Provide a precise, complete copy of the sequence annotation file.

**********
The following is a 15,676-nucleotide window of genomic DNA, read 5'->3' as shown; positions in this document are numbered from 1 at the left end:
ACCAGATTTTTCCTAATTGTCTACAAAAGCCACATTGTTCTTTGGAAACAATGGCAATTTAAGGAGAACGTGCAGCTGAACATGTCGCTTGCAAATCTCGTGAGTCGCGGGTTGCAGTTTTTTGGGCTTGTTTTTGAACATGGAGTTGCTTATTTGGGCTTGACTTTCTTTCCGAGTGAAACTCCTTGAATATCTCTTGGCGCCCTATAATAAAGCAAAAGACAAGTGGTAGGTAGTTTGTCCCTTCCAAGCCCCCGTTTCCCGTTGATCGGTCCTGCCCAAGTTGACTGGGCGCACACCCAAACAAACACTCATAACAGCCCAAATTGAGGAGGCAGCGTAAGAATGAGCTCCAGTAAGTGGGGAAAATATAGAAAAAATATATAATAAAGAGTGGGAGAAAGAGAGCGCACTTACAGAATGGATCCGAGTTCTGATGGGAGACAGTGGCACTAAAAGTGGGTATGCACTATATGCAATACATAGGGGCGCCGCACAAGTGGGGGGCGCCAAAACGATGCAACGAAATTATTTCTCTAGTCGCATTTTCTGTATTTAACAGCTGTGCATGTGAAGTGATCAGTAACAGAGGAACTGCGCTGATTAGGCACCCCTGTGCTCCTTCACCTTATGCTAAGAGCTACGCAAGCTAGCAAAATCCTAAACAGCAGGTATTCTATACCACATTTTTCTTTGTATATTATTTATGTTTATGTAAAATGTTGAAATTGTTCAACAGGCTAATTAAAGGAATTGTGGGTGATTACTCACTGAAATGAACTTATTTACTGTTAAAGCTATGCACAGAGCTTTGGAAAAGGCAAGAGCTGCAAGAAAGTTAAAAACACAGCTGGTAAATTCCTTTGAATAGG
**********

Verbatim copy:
The following is a 15,676-nucleotide window of genomic DNA, read 5'->3' as shown; positions in this document are numbered from 1 at the left end:
ACCAGATTTTTCCTAATTGTCTACAAAAGCCACATTGTTCTTTGGAAACAATGGCAATTTAAGGAGAACGTGCAGCTGAACATGTCGCTTGCAAATCTCGTGAGTCGCGGGTTGCAGTTTTTTGGGCTTGTTTTTGAACATGGAGTTGCTTATTTGGGCTTGACTTTCTTTCCGAGTGAAACTCCTTGAATATCTCTTGGCGCCCTATAATAAAGCAAAAGACAAGTGGTAGGTAGTTTGTCCCTTCCAAGCCCCCGTTTCCCGTTGATCGGTCCTGCCCAAGTTGACTGGGCGCACACCCAAACAAACACTCATAACAGCCCAAATTGAGGAGGCAGCGTAAGAATGAGCTCCAGTAAGTGGGGAAAATATAGAAAAAATATATAATAAAGAGTGGGAGAAAGAGAGCGCACTTACAGAATGGATCCGAGTTCTGATGGGAGACAGTGGCACTAAAAGTGGGTATGCACTATATGCAATACATAGGGGCGCCGCACAAGTGGGGGGCGCCAAAACGATGCAACGAAATTATTTCTCTAGTCGCATTTTCTGTATTTAACAGCTGTGCATGTGAAGTGATCAGTAACAGAGGAACTGCGCTGATTAGGCACCCCTGTGCTCCTTCACCTTATGCTAAGAGCTACGCAAGCTAGCAAAATCCTAAACAGCAGGTATTCTATACCACATTTTTCTTTGTATATTATTTATGTTTATGTAAAATGTTGAAATTGTTCAACAGGCTAATTAAAGGAATTGTGGGTGATTACTCACTGAAATGAACTTATTTACTGTTAAAGCTATGCACAGAGCTTTGGAAAAGGCAAGAGCTGCAAGAAAGTTAAAAACACAGCTGGTAAATTCCTTTGAATAGG